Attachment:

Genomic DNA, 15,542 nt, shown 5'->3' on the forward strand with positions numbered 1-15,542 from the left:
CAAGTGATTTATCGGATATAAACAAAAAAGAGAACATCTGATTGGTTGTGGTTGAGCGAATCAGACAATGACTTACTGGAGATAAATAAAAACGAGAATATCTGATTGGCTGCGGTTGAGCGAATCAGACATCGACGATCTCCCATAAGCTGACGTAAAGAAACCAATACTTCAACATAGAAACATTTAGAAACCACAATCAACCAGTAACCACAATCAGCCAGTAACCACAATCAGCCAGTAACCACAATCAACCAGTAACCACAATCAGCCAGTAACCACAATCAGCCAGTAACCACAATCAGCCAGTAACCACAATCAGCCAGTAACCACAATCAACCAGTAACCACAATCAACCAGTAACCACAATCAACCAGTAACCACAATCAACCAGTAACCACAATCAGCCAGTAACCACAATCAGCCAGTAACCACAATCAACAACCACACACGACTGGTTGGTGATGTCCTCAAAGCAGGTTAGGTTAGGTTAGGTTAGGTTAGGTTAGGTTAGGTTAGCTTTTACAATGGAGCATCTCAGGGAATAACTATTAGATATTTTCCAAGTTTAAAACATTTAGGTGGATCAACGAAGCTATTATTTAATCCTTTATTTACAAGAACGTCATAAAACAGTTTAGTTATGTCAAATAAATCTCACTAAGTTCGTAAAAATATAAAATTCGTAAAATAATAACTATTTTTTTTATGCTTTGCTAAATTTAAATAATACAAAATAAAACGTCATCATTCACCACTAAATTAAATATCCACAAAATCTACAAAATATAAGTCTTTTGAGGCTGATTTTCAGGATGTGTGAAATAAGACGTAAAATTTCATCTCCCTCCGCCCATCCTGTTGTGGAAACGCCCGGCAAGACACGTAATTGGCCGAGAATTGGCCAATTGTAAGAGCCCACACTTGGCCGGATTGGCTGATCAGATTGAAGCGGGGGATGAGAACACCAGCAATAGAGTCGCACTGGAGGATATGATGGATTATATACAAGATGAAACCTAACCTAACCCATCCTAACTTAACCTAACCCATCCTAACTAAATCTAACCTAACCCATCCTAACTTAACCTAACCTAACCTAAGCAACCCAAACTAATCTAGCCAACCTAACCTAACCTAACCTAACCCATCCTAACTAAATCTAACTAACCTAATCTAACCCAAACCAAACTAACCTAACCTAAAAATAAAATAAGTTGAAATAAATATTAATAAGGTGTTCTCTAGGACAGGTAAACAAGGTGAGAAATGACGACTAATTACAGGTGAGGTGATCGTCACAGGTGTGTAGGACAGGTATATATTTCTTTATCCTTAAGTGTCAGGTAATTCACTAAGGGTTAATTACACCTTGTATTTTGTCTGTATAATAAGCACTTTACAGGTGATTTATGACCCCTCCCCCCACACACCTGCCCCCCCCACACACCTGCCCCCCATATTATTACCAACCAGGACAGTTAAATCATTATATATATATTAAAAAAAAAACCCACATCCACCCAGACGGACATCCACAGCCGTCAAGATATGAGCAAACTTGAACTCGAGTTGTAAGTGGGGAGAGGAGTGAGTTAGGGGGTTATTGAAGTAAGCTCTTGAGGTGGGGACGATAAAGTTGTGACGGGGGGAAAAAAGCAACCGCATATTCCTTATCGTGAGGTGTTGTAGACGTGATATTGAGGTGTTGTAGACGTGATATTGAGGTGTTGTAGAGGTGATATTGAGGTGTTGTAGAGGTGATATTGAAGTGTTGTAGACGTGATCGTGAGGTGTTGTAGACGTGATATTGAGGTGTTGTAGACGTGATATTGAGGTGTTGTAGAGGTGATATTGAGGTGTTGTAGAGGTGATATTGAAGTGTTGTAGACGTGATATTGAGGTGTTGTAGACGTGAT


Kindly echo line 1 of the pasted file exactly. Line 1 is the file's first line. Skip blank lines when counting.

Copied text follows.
Genomic DNA, 15,542 nt, shown 5'->3' on the forward strand with positions numbered 1-15,542 from the left: